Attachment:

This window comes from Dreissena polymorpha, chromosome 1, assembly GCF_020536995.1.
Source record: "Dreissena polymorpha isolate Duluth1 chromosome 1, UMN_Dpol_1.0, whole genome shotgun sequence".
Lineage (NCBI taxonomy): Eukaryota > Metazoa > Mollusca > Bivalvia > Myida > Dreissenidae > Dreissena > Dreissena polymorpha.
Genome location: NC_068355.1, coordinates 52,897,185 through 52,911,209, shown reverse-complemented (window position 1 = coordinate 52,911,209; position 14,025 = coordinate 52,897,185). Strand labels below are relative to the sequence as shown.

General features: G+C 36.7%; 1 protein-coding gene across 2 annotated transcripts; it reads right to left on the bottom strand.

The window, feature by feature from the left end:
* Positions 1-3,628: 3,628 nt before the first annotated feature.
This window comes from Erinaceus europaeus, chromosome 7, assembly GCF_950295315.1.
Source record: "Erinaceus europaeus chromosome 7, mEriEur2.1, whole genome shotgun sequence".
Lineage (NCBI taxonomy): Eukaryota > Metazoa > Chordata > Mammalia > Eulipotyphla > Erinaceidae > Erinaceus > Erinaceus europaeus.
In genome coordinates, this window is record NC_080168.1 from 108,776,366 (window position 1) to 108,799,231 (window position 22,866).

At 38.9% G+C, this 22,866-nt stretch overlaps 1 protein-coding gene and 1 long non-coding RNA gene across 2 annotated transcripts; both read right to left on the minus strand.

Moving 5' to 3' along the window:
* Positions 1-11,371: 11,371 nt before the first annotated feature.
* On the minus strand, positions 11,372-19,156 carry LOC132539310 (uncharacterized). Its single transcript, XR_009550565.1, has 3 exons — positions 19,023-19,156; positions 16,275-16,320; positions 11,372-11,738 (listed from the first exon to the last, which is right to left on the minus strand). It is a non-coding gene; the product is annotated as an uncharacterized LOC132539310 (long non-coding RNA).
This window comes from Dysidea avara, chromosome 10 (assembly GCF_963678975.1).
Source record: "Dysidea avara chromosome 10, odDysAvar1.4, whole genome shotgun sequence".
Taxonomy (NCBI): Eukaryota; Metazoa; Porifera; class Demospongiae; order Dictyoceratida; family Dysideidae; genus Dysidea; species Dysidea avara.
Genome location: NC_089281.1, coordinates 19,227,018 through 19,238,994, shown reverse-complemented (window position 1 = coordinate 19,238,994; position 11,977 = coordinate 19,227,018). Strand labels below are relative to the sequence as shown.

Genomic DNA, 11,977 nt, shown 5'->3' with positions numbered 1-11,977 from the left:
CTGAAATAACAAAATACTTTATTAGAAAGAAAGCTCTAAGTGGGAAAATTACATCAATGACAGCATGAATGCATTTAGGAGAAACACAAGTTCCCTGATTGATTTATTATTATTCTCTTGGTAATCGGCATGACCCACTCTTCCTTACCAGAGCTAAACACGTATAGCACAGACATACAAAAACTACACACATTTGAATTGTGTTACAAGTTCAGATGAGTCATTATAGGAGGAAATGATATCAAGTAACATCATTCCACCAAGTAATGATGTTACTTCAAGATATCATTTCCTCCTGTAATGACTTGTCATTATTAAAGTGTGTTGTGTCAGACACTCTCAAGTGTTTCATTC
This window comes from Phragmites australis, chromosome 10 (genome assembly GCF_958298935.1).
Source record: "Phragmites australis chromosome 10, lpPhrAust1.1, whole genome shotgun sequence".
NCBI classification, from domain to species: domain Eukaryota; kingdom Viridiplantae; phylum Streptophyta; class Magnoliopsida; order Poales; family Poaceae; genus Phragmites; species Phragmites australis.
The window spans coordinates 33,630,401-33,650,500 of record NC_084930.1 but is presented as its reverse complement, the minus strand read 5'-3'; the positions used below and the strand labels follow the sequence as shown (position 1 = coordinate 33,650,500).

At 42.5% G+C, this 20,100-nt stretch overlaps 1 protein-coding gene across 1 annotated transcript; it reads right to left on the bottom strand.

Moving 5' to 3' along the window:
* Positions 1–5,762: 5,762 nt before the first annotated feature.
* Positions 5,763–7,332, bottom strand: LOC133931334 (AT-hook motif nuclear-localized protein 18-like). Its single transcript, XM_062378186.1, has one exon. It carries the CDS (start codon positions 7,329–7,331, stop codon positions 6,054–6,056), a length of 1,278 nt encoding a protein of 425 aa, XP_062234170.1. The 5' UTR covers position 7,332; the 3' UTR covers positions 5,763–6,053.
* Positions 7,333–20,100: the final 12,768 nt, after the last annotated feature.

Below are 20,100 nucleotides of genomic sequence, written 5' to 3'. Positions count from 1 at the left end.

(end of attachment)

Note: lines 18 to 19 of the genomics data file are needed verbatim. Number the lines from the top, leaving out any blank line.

Taxonomy (NCBI): Eukaryota; Metazoa; Porifera; class Demospongiae; order Dictyoceratida; family Dysideidae; genus Dysidea; species Dysidea avara.
Genome location: NC_089281.1, coordinates 19,227,018 through 19,238,994, shown reverse-complemented (window position 1 = coordinate 19,238,994; position 11,977 = coordinate 19,227,018). Strand labels below are relative to the sequence as shown.